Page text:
Why it’s ok not to be ok!

  I want to get serious for one post and one post only- it is maternal mental health week after all!

After having all my boys, I have experienced the so called ‘baby blues’.  With one it went away relatively quickly, with two however, it morphed into something much worse and longer lasting. I wanted to use this post to try and explain why it’s ok not to be ok. If it even helps one person to realise that we are all facing the same things, I will be happy (well, as happy as I can be at the minute with three boys and myself to keep alive).

According to research, eight in ten new mums will experience the ‘baby blues’. They typically hit a few days after you have given birth. With me however, they have hit weeks after, sometimes months. They tend to coincide with the sudden lack of sleep and realisation of what the f@#k have I done! So you typically beat yourself up- why am I not happy? I have this new baby here that I wanted so badly, so why can I not feel anything positive?

Let’s take a look at things from a realistic point of view now. You have carried and nurtured a baby in your tummy for nine whole months. In those nine months you have felt like sh#$ for the majority. From having your head down the toilet the first three months, to resembling a whale with a weak bladder function at the end.  This does nothing for anyone’s confidence at all! The no sleep started already with you having to wake and pee every ten minutes. You would then stay awake contemplating/panicking if you were fully prepared for the bundle of joy about to enter your life.

Then due day (doomsday) suddenly arrives- you are about to have a baby! Maybe things end up going seriously awry at this point. You end up being induced, having a c section or the baby’s heart rate dangerously dips. This is all traumatic stuff for one person to deal with! After all this, they then expel you from hospital faster than it took you to get into a pregnant condition in the first place.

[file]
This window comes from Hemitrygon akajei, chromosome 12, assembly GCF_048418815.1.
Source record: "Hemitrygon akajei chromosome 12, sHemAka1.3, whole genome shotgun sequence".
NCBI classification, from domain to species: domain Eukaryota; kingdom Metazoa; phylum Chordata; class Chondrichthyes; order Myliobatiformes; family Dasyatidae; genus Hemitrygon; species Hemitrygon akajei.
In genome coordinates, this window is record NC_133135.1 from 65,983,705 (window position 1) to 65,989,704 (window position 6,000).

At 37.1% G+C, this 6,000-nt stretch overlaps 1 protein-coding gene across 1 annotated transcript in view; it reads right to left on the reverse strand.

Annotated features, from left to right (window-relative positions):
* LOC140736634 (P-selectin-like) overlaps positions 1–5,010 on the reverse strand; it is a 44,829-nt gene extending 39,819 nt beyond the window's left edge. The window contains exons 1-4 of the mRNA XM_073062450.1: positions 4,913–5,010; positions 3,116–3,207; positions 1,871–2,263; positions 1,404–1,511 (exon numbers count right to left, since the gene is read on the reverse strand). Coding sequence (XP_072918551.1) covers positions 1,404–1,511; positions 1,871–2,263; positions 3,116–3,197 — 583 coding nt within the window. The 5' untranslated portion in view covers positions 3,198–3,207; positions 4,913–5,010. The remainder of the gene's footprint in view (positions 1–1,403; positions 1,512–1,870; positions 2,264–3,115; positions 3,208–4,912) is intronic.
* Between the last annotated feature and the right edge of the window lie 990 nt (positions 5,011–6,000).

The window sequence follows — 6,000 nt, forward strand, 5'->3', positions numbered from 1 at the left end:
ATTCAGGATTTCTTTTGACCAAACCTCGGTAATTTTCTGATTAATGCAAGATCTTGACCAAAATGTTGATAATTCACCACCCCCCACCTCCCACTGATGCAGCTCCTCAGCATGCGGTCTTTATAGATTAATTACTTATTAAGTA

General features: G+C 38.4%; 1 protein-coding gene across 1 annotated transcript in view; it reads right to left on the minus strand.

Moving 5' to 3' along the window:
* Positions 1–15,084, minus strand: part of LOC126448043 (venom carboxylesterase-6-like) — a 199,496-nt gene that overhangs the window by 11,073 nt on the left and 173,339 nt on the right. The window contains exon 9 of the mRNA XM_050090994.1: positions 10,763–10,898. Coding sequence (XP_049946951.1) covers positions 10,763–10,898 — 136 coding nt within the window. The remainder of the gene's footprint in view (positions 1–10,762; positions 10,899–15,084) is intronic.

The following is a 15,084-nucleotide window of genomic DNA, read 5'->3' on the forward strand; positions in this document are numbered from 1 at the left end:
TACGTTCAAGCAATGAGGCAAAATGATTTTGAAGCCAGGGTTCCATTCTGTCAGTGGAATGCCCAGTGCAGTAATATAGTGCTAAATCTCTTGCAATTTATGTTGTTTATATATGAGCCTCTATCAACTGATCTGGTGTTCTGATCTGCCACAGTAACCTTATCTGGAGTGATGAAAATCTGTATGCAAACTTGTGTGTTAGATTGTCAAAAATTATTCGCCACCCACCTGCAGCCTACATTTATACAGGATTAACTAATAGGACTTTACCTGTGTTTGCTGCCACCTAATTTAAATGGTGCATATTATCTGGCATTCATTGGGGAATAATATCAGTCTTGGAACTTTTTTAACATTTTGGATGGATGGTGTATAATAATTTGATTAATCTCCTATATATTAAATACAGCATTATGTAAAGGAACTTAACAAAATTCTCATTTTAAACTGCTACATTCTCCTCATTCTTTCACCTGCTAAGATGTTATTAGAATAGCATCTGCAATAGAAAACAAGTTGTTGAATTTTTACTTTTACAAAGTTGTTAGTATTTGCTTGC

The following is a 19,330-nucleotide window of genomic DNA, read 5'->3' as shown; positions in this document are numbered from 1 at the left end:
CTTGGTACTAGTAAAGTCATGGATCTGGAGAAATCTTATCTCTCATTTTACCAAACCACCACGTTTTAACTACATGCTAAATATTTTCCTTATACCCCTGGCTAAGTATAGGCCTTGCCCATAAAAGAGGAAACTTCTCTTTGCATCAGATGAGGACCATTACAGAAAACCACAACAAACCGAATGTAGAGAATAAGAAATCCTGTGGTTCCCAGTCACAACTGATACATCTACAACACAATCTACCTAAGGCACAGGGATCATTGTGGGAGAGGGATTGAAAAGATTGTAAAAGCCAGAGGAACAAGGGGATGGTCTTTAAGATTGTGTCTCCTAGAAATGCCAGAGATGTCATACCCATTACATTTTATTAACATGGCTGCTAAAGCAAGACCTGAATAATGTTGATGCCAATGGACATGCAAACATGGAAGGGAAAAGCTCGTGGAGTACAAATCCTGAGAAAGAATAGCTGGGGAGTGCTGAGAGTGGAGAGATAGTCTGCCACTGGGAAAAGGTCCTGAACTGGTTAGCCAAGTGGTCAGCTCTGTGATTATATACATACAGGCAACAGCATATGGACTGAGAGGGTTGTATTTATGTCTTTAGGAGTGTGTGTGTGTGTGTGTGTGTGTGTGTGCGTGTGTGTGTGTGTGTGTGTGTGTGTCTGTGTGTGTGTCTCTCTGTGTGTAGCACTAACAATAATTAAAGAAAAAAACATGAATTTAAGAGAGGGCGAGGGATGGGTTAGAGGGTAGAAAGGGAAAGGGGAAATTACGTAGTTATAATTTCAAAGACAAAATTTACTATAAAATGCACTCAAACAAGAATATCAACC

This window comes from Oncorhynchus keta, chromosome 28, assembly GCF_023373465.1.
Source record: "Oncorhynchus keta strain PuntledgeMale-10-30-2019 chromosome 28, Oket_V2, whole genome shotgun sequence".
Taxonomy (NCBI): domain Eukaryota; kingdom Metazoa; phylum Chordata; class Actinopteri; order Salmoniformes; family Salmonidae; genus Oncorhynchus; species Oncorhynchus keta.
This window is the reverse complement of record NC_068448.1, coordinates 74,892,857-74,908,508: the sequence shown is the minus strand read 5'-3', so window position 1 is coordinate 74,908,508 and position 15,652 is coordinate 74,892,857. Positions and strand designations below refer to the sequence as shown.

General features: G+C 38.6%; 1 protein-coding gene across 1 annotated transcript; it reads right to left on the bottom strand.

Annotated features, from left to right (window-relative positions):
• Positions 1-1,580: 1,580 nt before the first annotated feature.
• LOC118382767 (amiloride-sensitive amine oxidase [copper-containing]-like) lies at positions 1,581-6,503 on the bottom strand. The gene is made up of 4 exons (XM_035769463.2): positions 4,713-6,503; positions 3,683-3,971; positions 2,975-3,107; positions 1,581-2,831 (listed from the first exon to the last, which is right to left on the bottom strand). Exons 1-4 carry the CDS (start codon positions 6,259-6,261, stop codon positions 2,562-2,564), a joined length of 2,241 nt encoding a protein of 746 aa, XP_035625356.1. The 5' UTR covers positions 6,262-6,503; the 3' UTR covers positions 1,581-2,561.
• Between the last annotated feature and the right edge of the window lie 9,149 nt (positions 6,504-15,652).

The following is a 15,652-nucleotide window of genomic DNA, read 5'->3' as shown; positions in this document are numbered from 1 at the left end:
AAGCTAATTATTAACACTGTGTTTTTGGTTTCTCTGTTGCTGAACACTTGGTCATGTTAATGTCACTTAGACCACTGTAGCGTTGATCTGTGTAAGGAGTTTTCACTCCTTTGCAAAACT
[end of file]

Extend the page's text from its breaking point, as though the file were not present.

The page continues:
When home, you are hoping for some much needed rest. Instead you end up fending off hordes of visitors when all you really want is some time with your new baby to figure out what the hell you should be doing with it! You are sore, knackered and above all else- human! You are not a machine. You are normal. So it is any wonder that eight in ten of us get these ‘baby blues?’ Actually, why are they even called this? They should just be referred to as ‘the normal way to feel after you have just had a baby’. Why are new mums being made to feel utterly useless from the outset because they are purely exhausted and emotional?

Now we’ve established why this happens, and that we are all similar, we can move onto what happens when it doesn’t get better itself. Which, by the way, is also totally, you got it- NORMAL! I kept waiting for the cloud to lift after having my first son but, six months into new found motherhood, it still hadn’t. I didn’t even want to get out of bed most days (you really can’t have this attitude when you are responsible for keeping a little human alive). Off to the doctors I went. Nowadays it’s the norm to only get a ten minute appointment with your GP. When you actually get into the room though it’s more like five minutes. This isn’t their fault of course. That’s life- everyone is busy! The doctor prescribes me Fluoxetine at this time, after listening to an overview of my current mindset.  I felt really embarrassed by that. I don’t know why I thought that way, but I did. These things wrongly carry a stigma I guess. Maybe I didn’t want to admit that I wasn’t strong enough to fight it myself?

Fast forward six months and I was off them and feeling great. Why? I can only think that it is because I went back to work. This, for me personally, was the turning point- along with the extra chemical help of course. I felt like my old self again for three days a week. The me before the little he! Making bottles, changing nappies and responding to cries wasn’t my only role now. I could even drink a full cup of tea in peace and, wait for it, a whole cupful! Oh my god, I could even have a conversation with no interruptions and one that didn’t involve “ma ma” every two seconds. Sometimes you just loose yourself in this having kids business and all it takes is taking your own little time out. Not that I didn’t miss my baby every second but, I was a happier mum for having some space. If you can call ‘work’ space.

The baby is four months old now and I find myself feeling exactly like I did after my first son and the above. Writing is helping (plus the fact I find myself hilarious when I do). I keep telling myself that I came out of this before and will do so again. I have to, there’s a lot of men in my life depending on me who, by the way, can’t do anything for themselves *rolls eyes dramatically*.

If anyone is struggling in this way, please contact me for a chat. Failing this, please check out this mothers to mothers link or go to your own GP for some help and support: Contact numbers for post natal depression